Ship equipment

A corridor in the first class area (postcard from 1922)

In the meantime, the ship's name had also been adapted to the typical names of the White Star ships and changed to Homeric . At 34,000 GRT, the Homeric looked impressive. It had five continuous decks, above the bridge deck and the boat deck with other smaller superstructures on top. 14 watertight bulkheads made for a good subdivision of the hull and with six hatches and holds there was sufficient storage space. The cabins were well equipped and divided for 1st, 2nd and 3rd class passengers, of which 1st class was accommodated amidships and the other passengers further back. Most of the social rooms were on the bridge and boat deck.

After an overhaul in 1923, the speed could be increased to 19.5 knots, with which she could be promoted to the express steamer , because from now on she was used together with the giants Majestic and Olympic as a fast steamer of the White Star Line to New York. The fact was, however, that the ship had not been built for the express service , so she always remained the slowest of the fast steamers . A third ship was needed, however, and because of her size, only the Homeric could be used.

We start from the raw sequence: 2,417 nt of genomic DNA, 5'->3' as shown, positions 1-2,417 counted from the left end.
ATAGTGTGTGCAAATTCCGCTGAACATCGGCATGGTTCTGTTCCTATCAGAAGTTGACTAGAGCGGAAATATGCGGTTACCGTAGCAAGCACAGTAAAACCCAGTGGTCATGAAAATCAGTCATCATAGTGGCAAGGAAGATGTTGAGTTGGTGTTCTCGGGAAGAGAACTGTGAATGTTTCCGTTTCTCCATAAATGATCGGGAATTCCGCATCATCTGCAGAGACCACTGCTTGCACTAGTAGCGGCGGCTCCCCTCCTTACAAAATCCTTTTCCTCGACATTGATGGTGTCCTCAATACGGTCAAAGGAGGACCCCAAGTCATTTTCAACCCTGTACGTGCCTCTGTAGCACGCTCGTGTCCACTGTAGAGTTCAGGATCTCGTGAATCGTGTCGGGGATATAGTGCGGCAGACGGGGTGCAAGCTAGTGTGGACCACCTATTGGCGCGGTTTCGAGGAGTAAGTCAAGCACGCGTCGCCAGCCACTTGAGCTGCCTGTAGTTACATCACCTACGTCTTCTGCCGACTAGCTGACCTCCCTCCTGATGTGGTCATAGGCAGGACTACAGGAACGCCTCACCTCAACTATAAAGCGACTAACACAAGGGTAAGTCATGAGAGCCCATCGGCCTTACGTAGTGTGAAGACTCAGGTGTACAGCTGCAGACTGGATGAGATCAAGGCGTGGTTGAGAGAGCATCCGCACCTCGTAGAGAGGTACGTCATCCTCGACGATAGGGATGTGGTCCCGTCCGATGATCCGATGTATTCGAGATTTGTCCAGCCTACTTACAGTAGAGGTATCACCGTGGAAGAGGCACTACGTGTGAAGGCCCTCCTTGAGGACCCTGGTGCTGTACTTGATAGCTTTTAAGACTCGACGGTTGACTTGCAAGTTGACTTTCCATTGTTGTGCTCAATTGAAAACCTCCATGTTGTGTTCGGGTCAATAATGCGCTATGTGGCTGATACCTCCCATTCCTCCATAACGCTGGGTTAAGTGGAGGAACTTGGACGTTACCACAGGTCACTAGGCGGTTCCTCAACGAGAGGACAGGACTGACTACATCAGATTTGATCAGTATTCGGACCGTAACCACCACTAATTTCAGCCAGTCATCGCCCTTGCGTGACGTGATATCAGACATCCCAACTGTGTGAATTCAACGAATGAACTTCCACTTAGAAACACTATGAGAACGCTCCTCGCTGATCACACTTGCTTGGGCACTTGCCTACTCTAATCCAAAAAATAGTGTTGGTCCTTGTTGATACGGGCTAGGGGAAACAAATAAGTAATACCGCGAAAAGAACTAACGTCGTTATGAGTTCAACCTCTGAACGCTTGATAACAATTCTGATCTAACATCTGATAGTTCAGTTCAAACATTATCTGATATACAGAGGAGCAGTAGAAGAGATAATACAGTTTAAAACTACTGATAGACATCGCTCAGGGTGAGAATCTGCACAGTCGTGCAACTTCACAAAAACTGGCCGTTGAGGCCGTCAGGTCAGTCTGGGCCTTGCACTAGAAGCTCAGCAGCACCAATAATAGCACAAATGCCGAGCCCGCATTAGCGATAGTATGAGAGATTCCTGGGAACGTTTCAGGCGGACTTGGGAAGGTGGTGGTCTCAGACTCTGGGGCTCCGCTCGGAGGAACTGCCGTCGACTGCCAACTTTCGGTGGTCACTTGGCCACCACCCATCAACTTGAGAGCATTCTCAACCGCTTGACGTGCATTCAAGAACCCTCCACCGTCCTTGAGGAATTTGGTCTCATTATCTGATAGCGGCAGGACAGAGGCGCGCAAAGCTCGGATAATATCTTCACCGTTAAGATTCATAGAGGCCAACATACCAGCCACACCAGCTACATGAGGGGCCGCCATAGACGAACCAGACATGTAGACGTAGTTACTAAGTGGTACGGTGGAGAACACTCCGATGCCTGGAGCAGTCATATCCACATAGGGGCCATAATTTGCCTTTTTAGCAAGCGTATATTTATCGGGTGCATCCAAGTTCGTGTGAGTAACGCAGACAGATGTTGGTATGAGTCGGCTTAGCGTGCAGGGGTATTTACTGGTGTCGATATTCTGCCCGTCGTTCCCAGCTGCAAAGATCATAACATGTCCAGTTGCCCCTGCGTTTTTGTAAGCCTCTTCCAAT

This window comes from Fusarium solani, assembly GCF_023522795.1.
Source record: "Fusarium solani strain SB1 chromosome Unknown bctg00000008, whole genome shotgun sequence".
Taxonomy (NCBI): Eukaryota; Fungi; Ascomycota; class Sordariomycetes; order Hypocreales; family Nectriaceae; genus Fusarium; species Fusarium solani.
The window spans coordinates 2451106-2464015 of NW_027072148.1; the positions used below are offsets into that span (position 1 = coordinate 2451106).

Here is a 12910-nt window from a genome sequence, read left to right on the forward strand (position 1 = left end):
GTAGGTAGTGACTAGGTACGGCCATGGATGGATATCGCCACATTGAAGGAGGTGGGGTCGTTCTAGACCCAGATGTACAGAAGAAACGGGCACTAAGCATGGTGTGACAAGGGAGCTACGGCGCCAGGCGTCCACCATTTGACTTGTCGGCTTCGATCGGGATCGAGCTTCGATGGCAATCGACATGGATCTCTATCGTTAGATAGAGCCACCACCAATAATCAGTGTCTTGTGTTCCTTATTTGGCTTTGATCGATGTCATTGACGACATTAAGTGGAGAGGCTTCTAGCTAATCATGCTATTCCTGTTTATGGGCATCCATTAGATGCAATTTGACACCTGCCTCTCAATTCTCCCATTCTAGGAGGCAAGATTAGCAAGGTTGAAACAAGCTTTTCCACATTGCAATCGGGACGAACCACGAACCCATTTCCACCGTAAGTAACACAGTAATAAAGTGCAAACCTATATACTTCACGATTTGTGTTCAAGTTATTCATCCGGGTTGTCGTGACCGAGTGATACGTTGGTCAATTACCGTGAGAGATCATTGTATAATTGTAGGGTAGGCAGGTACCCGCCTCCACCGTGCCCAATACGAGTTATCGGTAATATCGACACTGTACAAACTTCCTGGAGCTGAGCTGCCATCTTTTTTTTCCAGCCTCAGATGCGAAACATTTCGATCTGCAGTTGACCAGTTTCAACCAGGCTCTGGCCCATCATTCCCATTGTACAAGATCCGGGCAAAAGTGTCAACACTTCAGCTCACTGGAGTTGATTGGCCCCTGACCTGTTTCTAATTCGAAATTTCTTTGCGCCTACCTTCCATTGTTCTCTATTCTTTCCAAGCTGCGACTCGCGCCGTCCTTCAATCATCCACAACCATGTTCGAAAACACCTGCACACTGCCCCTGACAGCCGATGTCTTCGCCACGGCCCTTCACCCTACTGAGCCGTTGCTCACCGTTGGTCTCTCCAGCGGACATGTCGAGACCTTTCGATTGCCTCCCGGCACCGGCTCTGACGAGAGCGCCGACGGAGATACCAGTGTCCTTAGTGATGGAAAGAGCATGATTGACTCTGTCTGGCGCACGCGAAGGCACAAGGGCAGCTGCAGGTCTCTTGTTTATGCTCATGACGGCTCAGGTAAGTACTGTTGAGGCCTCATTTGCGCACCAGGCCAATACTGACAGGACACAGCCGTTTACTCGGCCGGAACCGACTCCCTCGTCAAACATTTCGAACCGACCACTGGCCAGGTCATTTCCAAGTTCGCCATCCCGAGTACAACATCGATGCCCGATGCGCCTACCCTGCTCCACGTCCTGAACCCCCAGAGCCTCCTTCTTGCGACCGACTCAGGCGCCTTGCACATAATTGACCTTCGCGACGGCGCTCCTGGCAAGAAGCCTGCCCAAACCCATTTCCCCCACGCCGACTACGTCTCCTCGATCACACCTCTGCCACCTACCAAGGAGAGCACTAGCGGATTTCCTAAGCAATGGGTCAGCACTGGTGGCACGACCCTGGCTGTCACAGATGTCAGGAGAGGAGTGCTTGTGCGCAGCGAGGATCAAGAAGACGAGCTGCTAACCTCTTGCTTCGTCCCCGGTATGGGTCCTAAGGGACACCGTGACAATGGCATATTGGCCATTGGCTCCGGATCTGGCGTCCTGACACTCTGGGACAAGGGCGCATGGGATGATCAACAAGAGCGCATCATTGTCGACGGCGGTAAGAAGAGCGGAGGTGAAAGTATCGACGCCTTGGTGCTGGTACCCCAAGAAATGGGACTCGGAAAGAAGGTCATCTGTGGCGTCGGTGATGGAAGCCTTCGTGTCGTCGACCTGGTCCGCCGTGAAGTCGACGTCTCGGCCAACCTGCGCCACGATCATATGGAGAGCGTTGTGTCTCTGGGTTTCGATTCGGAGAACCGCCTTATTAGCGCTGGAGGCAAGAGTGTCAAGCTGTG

Ship life

With her shipping company and also with the passengers she acquired a good reputation as a reliable ship until the global economic crisis and the subsequent recession set in and not as many express steamers were needed anymore. She made her last Atlantic crossing in January 1932 and henceforth limited herself to cruises . It was well suited for this because of its well-equipped living space and economical machinery.

In 1934 Cunard and White Star Line merged. The Homeric continued cruising until September 1935, then - after only 13 years of service - it was decommissioned and launched and scrapped in 1936.

The sister ship

The sister ship, which actually Hindenburg was to be called, and shortly after Columbus was keels were laid later took the name of his in England ceded predecessor and was as Columbus while trying to Germany to break through on December 19, 1939 320 nautical miles east of Cape Hatteras on the Crew sunk themselves . Between 1935 and 1939, when the ship was anchored in Valpariso, it was a popular meeting place for German emigrants living there.

Web links

Commons : Homeric  - collection of pictures, videos and audio files


  1. Reclam's universe world tour . Reclam, Leipzig 1913 (issue 13, p. 603).
  2. Wording of the contract.
  3. ^ Arnold Rehm: The Columbus Agreement of August 5, 1921 (Bremisches Jahrbuch, 49th volume (1964), p. 210ff.)